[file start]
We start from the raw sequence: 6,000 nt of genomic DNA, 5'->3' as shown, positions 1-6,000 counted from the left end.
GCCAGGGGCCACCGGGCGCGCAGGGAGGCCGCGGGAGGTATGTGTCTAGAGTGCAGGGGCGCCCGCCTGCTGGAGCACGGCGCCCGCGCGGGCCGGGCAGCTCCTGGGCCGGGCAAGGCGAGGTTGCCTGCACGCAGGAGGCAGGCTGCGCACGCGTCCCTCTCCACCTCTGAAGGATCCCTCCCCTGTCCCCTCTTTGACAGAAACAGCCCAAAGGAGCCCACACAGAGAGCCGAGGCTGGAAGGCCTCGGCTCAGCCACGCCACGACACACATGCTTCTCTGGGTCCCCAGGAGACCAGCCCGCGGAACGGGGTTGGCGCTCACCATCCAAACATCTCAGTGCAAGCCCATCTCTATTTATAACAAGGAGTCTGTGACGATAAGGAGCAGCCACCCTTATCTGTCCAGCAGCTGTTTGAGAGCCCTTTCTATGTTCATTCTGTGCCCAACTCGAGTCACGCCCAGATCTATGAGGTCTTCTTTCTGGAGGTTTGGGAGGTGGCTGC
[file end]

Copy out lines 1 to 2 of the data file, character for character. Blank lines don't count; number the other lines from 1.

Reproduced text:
We start from the raw sequence: 6,000 nt of genomic DNA, 5'->3' as shown, positions 1-6,000 counted from the left end.
GCCAGGGGCCACCGGGCGCGCAGGGAGGCCGCGGGAGGTATGTGTCTAGAGTGCAGGGGCGCCCGCCTGCTGGAGCACGGCGCCCGCGCGGGCCGGGCAGCTCCTGGGCCGGGCAAGGCGAGGTTGCCTGCACGCAGGAGGCAGGCTGCGCACGCGTCCCTCTCCACCTCTGAAGGATCCCTCCCCTGTCCCCTCTTTGACAGAAACAGCCCAAAGGAGCCCACACAGAGAGCCGAGGCTGGAAGGCCTCGGCTCAGCCACGCCACGACACACATGCTTCTCTGGGTCCCCAGGAGACCAGCCCGCGGAACGGGGTTGGCGCTCACCATCCAAACATCTCAGTGCAAGCCCATCTCTATTTATAACAAGGAGTCTGTGACGATAAGGAGCAGCCACCCTTATCTGTCCAGCAGCTGTTTGAGAGCCCTTTCTATGTTCATTCTGTGCCCAACTCGAGTCACGCCCAGATCTATGAGGTCTTCTTTCTGGAGGTTTGGGAGGTGGCTGC